Zane is back from Europe and has been reunited with his Benelli Leoncino 800 Trail long-termer. Check out the scenic Royal "Nasho" National Park ride he took it on as soon as he returned....
It’s been a while since I’ve taken the Benelli Leoncino 800 Trail long-termer for a spin. I’ve been overseas for the past month and the past few weeks have been spent catching up on everything I’ve missed while I’ve been a while, so I decided to take her out for a Nasho run!
The Royal National Park is a staple of NSW motorcycle and car culture. The very first day I got my motorcycle licence, I took the bike for a fang out to Royal National Park. Since then, it’s been one of my favourite roads to ride, granted you don’t catch any public holiday or weekend traffic.
Royal Nasho Short Loop
Royal Nasho Long Loop
As you can see, there’s a heap of routes to take through the Nasho, the main one I take starts at Bald Hill and exits at Waterfall (the short loop). You can also take a much longer ride that ends at Sutherland via Audley but the roads are a little iffy and there’s always highway patrol on the straights.
I live relatively close to the RNP, it’s a relaxing 20 minute ride to Bald Hill where everyone usually meets. If you have the time, take the coast road down to Thirroul and ride along the Sea Cliff Bridge, it’s just an enjoyable ride at 60km/h and soaking in the beautiful South Coast.
Bald Hill is worth a stop for lunch, there’s a café up there and sometimes a food truck. It’s worth a stop to watch all the nice bikes riding past and to meet some like minded people. No matter what time of day, there’s always a large group of people there and almost everyone is happy to chat about bikes.
From there, you head north to enter the Nasho. There are some epic views around and a little café on the left. Of course I manage to choose a day where the road is closed. It’s no stress though as I looped around, headed up towards Helensburgh and headed down the M1 to start my ride at Waterfall.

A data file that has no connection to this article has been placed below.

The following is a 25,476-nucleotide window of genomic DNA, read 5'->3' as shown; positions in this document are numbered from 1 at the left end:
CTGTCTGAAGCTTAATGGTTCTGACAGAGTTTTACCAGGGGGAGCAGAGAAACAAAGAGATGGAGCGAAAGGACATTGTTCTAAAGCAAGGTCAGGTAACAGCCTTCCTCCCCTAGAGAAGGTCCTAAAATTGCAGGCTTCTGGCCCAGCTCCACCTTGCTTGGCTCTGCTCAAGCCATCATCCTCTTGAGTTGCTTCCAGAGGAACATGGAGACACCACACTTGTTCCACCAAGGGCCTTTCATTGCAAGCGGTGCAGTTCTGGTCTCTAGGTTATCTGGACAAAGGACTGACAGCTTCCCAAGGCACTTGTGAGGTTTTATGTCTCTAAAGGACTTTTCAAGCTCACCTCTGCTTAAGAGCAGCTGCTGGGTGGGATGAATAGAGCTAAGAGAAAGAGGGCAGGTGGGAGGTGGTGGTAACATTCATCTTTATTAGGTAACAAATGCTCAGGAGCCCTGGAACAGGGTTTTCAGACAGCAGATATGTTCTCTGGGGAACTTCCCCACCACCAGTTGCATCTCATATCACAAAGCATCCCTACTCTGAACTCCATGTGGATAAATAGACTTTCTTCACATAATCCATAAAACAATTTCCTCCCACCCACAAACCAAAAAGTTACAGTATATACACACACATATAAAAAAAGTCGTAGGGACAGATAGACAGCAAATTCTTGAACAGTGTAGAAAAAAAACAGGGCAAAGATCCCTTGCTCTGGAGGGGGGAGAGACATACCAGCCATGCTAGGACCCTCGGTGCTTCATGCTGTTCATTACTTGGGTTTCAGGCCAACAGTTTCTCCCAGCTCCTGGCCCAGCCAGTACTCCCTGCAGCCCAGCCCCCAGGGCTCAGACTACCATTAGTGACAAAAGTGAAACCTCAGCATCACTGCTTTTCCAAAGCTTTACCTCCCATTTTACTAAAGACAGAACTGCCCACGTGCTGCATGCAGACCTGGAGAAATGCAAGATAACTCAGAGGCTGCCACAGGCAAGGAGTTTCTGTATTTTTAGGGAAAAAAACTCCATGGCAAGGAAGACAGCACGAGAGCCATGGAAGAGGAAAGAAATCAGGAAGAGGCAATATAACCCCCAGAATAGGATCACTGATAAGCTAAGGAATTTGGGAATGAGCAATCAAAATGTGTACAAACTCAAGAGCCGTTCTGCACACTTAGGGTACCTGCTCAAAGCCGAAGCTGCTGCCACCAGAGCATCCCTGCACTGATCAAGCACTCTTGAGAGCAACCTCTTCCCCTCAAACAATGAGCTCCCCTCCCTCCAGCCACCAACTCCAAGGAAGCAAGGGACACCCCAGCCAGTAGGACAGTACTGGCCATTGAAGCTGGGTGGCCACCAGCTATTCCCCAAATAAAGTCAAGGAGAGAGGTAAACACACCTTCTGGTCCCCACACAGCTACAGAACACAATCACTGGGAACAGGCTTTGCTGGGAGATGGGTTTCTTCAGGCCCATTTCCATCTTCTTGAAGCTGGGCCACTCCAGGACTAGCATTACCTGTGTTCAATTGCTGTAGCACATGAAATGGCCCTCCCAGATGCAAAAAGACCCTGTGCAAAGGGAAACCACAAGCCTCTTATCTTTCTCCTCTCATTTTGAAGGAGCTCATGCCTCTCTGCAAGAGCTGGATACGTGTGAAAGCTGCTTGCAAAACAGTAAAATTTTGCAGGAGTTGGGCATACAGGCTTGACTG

If the road is open, there’s an epic ride with a succession of corners that flow so well. It’s one of the very few places around the Illawarra where I feel comfortable getting my knee down on the road. Highway patrol do patrol around there, but they’re very fair as long as you’re not absolutely fanging it on the straights. Where’s the fun being quick on the straights anyway?
I don’t like starting at Waterfall as the road is quite steep on the downhill and there are usually branches off to the side of the road. But there are some epic corners on the way up. If you have some friends or your partner with you there’s plenty of stop-in bays where you can sit and have a nice picnic.
When you make it past the roadworks that have been on since we had those crazy floods years ago (the traffic conductors are just sitting there idly as the works suck into taxpayer money), there’s an epic set of low-speed corners that allow you to get the bike cranked over. I’ve done a few shoots here!
When you make it down the hill, you get to where the road that leads to Waterfall that was closed up near Bald Hill. There’s another epic picnic spot down here when you turn right, but if you want to head up for the long loop you turn left.
I do occasionally head left to hit some of the twisties and then turn back around at Watamolla before the ride sets into harsh roads and straight aways. If you keep following that road you’ll eventually reach where I managed to dump my first bike and end up under a car when I was 18.
I didn’t have time today, but usually on my way home from picking up test bikes I’ll stop in at Legendary Fish and Chips along the highway at Waterfall. They have some of the best potato scallops and it always gets me amped up to head down into the Nasho…